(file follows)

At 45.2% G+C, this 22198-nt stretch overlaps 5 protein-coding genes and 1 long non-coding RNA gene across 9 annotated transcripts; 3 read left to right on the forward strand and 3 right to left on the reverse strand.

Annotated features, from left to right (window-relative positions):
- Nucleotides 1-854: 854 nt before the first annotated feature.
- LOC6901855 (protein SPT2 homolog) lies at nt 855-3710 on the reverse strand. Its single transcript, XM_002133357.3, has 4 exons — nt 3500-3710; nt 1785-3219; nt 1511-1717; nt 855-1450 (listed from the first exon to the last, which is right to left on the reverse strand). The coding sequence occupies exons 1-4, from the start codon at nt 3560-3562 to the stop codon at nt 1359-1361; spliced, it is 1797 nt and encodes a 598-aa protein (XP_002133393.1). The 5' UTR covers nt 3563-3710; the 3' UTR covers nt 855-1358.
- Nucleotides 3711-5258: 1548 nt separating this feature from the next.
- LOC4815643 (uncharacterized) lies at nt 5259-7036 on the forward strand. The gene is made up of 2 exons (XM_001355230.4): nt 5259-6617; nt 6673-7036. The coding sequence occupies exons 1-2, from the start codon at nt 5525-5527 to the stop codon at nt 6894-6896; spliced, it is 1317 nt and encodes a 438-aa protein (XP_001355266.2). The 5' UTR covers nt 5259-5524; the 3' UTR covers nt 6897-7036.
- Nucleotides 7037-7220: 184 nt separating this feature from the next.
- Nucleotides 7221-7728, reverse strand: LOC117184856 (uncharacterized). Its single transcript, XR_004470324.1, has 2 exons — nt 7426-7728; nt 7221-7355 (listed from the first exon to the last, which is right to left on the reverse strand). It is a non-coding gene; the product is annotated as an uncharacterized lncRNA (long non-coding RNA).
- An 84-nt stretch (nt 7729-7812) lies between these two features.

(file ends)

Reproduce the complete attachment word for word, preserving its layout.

At 45.2% G+C, this 22198-nt stretch overlaps 5 protein-coding genes and 1 long non-coding RNA gene across 9 annotated transcripts; 3 read left to right on the forward strand and 3 right to left on the reverse strand.

Annotated features, from left to right (window-relative positions):
- Nucleotides 1-854: 854 nt before the first annotated feature.
- LOC6901855 (protein SPT2 homolog) lies at nt 855-3710 on the reverse strand. Its single transcript, XM_002133357.3, has 4 exons — nt 3500-3710; nt 1785-3219; nt 1511-1717; nt 855-1450 (listed from the first exon to the last, which is right to left on the reverse strand). The coding sequence occupies exons 1-4, from the start codon at nt 3560-3562 to the stop codon at nt 1359-1361; spliced, it is 1797 nt and encodes a 598-aa protein (XP_002133393.1). The 5' UTR covers nt 3563-3710; the 3' UTR covers nt 855-1358.
- Nucleotides 3711-5258: 1548 nt separating this feature from the next.
- LOC4815643 (uncharacterized) lies at nt 5259-7036 on the forward strand. The gene is made up of 2 exons (XM_001355230.4): nt 5259-6617; nt 6673-7036. The coding sequence occupies exons 1-2, from the start codon at nt 5525-5527 to the stop codon at nt 6894-6896; spliced, it is 1317 nt and encodes a 438-aa protein (XP_001355266.2). The 5' UTR covers nt 5259-5524; the 3' UTR covers nt 6897-7036.
- Nucleotides 7037-7220: 184 nt separating this feature from the next.
- Nucleotides 7221-7728, reverse strand: LOC117184856 (uncharacterized). Its single transcript, XR_004470324.1, has 2 exons — nt 7426-7728; nt 7221-7355 (listed from the first exon to the last, which is right to left on the reverse strand). It is a non-coding gene; the product is annotated as an uncharacterized lncRNA (long non-coding RNA).
- An 84-nt stretch (nt 7729-7812) lies between these two features.